Red vs. Blue? Pew Finds Eight Colors

Chairs before the start of a Tea Party Express rally for Republican candidate for U.S. Senate, Mississippi State Sen. Chris McDaniel on June 22, 2014 in Biloxi, Mississippi.

Photograph by Justin Sullivan/Getty Images

Chairs before the start of a Tea Party Express rally for Republican candidate for U.S. Senate, Mississippi State Sen. Chris McDaniel on June 22, 2014 in Biloxi, Mississippi.

Tim Russert, the deceased anchor of NBC’s “Meet the Press” program, is often credited with coining the phrases “red state” and “blue state” to explain the U.S. political divide.

The reality is much more complex, according to a study released today by the Washington-based Pew Research Center that outlines eight distinct types of Americans when it comes to politics, with most located in the middle of the spectrum.

“Partisan polarization — the vast and growing gap between Republicans and Democrats — is a defining feature of politics today,” the report says. “Yet while the ideological wings garner most of the attention, they make up a minority of the public. The center is large but diverse, unified by frustration with politics and little else.”

Using a survey of more than 10,000 adults done from Jan. 23 through March 16, Pew sorted Americans into groups based on attitudes and values, a process sometimes called cluster analysis. Pew has periodically done similar “political typology” studies of the American electorate for the past 27 years.

Those near the middle comprise 57 percent of registered voters, the study found. Those centrists are also less partisan and less predictable, offering challenges for both Republicans and Democrats as they compete in the 2014 midterm congressional elections and the 2016 presidential campaign.

“The middle is a collection of groups that really don’t have a lot in common,” Carroll Doherty, Pew’s director of political research, said in an interview. “The one thing they do have in common is a relatively low level of political engagement.”

On the Republican side, the study defined “Steadfast Conservatives” as staunch critics of government and the social safety net who are “very socially conservative.”

They’re closely related to “Business Conservatives,” who also prefer limited government while supporting Wall Street and business and immigration reform. These business-oriented voters are “far more moderate on social issues than are Steadfast Conservatives,” the study says.

On the other end of the spectrum are “Solid Liberals,” who “express liberal attitudes across almost every realm — government, the economy and business, foreign policy, as well as on race, homosexuality and abortion — and are reliable and loyal Democratic voters.”

Those three most extreme groups of voters form the electoral base of both parties and their influence on U.S. politics is strong, the study says.

“While Solid Liberals, Steadfast Conservatives and Business Conservatives collectively make up only 36 percent of the American public, they represent 43 percent of registered voters and fully 57 percent of the more politically engaged,” the report says.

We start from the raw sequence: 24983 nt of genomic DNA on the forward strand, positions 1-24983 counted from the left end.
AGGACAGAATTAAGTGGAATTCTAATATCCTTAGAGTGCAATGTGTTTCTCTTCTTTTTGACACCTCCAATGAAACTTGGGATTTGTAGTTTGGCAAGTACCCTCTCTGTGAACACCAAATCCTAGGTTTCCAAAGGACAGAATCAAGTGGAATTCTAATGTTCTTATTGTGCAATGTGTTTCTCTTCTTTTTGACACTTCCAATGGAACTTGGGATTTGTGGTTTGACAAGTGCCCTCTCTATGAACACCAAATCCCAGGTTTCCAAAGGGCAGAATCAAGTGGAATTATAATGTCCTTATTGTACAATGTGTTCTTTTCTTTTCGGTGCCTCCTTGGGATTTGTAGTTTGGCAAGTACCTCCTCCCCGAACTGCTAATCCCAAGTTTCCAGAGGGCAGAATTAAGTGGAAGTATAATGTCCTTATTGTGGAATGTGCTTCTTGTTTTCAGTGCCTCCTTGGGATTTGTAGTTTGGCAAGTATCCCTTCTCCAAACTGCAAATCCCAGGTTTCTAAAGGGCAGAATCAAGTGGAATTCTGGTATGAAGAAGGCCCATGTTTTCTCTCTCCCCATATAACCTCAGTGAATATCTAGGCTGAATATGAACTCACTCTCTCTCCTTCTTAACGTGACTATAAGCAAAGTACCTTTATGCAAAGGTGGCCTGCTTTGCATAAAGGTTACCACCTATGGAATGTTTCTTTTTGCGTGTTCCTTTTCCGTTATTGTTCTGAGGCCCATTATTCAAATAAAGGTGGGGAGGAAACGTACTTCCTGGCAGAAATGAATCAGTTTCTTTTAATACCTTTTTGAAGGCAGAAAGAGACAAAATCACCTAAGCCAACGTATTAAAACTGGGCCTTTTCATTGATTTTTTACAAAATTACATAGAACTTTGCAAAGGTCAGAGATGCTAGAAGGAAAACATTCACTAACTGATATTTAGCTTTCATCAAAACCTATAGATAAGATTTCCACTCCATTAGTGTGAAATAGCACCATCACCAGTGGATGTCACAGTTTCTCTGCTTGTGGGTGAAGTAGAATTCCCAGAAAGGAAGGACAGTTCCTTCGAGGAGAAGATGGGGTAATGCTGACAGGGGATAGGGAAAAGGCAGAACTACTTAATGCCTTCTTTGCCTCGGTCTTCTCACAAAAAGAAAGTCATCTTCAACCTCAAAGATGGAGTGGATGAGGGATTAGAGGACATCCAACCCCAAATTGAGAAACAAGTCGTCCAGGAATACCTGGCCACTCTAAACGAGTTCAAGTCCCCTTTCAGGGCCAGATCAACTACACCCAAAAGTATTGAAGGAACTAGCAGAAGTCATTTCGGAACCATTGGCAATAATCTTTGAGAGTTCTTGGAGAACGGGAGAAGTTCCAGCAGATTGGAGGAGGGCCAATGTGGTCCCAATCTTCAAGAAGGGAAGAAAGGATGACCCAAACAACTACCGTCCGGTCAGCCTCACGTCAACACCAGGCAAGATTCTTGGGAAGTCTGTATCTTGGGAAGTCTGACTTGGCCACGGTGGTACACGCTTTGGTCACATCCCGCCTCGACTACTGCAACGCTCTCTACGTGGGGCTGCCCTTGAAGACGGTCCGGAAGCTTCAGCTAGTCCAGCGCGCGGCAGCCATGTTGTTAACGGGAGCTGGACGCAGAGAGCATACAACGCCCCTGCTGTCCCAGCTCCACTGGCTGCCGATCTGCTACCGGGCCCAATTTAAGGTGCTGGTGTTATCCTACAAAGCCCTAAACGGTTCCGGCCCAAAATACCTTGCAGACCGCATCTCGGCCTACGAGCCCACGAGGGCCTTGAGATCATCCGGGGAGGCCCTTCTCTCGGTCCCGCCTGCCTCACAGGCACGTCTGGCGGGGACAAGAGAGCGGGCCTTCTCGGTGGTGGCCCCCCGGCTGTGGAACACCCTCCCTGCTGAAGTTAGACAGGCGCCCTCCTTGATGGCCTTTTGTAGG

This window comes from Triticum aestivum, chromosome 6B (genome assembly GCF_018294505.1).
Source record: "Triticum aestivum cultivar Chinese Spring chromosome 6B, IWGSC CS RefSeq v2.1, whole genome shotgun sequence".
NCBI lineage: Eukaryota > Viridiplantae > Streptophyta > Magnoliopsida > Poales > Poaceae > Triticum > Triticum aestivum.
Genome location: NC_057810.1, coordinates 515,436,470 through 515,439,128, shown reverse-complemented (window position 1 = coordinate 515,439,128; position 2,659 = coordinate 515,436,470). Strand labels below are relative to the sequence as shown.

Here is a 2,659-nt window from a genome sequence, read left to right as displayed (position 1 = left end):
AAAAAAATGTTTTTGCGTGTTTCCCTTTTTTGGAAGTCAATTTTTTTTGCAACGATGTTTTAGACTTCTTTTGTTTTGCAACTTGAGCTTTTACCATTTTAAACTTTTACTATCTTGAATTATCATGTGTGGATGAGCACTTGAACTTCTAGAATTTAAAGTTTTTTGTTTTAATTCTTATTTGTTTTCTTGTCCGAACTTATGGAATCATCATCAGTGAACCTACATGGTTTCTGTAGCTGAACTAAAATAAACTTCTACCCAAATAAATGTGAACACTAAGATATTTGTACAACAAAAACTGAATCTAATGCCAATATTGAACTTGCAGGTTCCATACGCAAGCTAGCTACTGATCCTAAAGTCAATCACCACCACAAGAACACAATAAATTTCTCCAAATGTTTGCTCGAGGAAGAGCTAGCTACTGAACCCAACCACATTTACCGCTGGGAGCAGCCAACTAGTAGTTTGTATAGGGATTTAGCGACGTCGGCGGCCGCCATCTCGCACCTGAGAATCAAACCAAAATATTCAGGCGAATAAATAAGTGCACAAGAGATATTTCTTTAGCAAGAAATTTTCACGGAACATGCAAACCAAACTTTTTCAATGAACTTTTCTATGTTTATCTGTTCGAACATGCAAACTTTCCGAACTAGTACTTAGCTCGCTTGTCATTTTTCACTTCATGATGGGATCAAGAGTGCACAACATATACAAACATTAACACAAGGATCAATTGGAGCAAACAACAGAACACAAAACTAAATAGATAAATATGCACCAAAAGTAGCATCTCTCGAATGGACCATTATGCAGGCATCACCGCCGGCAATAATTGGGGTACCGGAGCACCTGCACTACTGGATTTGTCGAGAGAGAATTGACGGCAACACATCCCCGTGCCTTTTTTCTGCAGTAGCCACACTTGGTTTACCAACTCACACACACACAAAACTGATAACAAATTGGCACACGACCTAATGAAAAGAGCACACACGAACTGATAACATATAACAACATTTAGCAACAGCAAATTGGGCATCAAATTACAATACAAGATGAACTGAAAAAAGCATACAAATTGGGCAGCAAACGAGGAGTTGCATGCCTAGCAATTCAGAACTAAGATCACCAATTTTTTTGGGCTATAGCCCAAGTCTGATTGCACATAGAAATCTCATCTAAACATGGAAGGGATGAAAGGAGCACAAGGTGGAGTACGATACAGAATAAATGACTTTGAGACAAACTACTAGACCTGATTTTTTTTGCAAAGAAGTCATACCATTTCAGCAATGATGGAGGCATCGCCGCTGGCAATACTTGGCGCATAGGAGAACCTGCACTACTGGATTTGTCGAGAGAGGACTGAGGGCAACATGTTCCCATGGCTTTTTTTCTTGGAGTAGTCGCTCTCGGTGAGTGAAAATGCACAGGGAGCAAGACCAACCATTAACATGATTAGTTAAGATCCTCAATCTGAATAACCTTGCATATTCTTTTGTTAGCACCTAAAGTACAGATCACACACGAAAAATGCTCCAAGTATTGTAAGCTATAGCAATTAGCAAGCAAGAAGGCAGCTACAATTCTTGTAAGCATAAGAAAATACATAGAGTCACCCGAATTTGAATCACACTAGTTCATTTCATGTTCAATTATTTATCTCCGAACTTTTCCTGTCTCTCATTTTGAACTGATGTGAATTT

The other groups are less partisan, less predictable and have little in common with each other or the groups at either end of the spectrum.

A group representing about 15 percent of registered voters that Pew calls “Young Outsiders” leans Republican, although they don’t have a strong allegiance. From support for environmental regulation to “liberal views on social issues,” they break from Republican orthodoxy, even while still firm in support for limited government.

The “Hard-Pressed Skeptics,” who represent 13 percent of registered voters, have been battered by the economy and their financial situation has left them resentful of both government and business. Most in this group say they voted for President Barack Obama in 2012, though fewer than half now approve of his job performance.

The “Next Generation Left,” who account for 13 percent of registered voters, are young, relatively affluent and very liberal on social issues like same-sex marriage and abortion. They have reservations about the cost of social programs and while most support affirmative action, they reject the idea that racial discrimination is the main reason some blacks are unable to get ahead.

The “Faith and Family Left,” who represent 16 percent of registered voters, lean Democratic and has confidence in government and federal programs to address the nation’s problems. Demographically diverse, the group is uncomfortable with the pace of change, including the acceptance of homosexuality and non-traditional family structures.

Finally, the “Bystanders” represent 10 percent of the public, are not registered to vote and pay very little attention to politics.

Ahead of the midterm election, the Hard-Pressed Skeptics — who say they supported Obama over Republican Mitt Romney by a 65 percent to 25 percent margin — are more closely divided, with 51 percent planning to vote for the Democrat in their congressional district and 37 percent picking the Republican.

The Young Outsiders also intend to vote Republican this fall by a somewhat larger margin than they did in 2012.

“These groups also are less certain to turn out this fall compared with the more partisan bases,” the study notes.

 

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